Organ History, with Strings Attached

By Libin, Laurence | The Tracker, Summer 2005 | Go to article overview

Organ History, with Strings Attached

Libin, Laurence, The Tracker

Musicologists outside our field commonly regard organ historical studies as insular, if not irrelevant. Fair or not, such criticism needs to be taken seriously because this perception infects students and contributes to a general lack of interest in old organs and their music. Too often, in fact, nearsighted organ historians do overlook connections that could spark wider attention while enlightening our own endeavors.

One blind spot in our vision is the once intimate relationship of organ building to the design and construction of stringed keyboard instruments. By the late nineteenth century industrial specialization had largely divorced these occupations, although even after 1900 a few firms such as Estey and Kimball produced both organs and pianos; but those companies employed separate strategies, technologies, and personnel in the two branches. However, until the second quarter of the nineteenth century (when the introduction of cast iron frames distanced piano construction from the domain of woodworkers) and occasionally later, individual organ builders routinely also made stringed keyboards, if only to fill time between organ commissions (Emilius Nicolai Scherr produced guitars as well). Some builders such as John Geib evidently found piano manufacture more lucrative in the long run and quit the organ business. Others sometimes worked for piano makers, as when Alpheus Babcock, the inventor of a metal frame, employed Thomas Appleton.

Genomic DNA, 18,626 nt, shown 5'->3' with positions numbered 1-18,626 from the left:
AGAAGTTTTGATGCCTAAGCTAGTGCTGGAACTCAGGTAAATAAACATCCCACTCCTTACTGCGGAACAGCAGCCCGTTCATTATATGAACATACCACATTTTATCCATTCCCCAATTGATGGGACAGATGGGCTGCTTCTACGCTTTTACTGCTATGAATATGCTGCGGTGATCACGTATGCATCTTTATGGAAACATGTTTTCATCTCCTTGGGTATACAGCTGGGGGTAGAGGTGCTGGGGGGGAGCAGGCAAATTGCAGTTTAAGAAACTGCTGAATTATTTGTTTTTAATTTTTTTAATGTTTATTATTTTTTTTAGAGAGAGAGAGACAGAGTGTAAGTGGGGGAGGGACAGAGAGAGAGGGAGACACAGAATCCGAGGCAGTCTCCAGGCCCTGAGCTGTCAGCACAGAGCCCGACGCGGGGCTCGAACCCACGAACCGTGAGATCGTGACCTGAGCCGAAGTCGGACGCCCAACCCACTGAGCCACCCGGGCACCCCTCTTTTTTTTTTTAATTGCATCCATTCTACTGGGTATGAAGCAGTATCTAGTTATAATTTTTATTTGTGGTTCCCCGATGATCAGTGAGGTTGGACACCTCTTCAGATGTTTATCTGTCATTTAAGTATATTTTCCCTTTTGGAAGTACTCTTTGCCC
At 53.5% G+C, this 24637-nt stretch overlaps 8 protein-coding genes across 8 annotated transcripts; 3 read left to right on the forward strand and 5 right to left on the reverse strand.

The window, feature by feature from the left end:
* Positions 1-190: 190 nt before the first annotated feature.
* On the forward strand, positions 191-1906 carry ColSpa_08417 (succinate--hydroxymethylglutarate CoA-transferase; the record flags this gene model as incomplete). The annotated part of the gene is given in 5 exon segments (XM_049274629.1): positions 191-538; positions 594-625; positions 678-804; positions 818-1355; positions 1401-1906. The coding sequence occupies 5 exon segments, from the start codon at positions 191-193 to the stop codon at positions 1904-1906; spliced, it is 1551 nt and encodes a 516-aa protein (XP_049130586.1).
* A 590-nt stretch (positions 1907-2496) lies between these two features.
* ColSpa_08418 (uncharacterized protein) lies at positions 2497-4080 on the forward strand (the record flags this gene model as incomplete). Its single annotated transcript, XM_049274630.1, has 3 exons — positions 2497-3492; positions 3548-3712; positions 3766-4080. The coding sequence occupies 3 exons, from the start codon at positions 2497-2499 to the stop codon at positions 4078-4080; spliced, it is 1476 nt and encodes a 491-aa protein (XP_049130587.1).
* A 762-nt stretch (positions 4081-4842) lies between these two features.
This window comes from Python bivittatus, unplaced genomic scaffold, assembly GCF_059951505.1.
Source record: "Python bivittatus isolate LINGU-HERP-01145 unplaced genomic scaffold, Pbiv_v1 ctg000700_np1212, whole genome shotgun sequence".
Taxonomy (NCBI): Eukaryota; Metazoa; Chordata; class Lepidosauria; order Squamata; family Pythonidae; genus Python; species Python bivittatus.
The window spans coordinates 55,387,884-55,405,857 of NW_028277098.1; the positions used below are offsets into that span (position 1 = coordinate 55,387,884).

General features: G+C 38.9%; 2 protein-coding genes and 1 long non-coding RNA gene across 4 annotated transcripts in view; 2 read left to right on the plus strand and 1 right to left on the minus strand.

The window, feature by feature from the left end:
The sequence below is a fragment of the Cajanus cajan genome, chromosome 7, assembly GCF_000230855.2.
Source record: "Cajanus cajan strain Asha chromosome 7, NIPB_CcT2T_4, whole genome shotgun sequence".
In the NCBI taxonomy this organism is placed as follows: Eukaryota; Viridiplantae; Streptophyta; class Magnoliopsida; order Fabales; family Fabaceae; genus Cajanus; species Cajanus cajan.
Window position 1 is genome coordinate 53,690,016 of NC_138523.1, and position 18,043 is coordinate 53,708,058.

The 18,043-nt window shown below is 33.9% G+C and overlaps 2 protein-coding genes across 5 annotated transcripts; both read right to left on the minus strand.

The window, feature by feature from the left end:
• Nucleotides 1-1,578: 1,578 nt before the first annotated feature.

The oldest known work of the pioneer German-American organ builder Johann Gottlob Clemm is a spinet dated 1739. It is no coincidence that many seventeenth- and eighteenth-century German clavichords bear inscriptions identifying their makers as "Orgel- und Instrumentenbauer" or "Orgel- und Claviermacher" Instrument and Clavier both meaning primarily the clavichord, but by extension any stringed keyboard type. This traditional and universal conjunction of crafts, illustrated explicitly in Dom Bedos's L'art du facteur d'orgues (Paris, 1766-78), should alert us to the insights we can gain from examining the entire output, not just the organs, of such multifaceted figures as Gottfried Silbermann.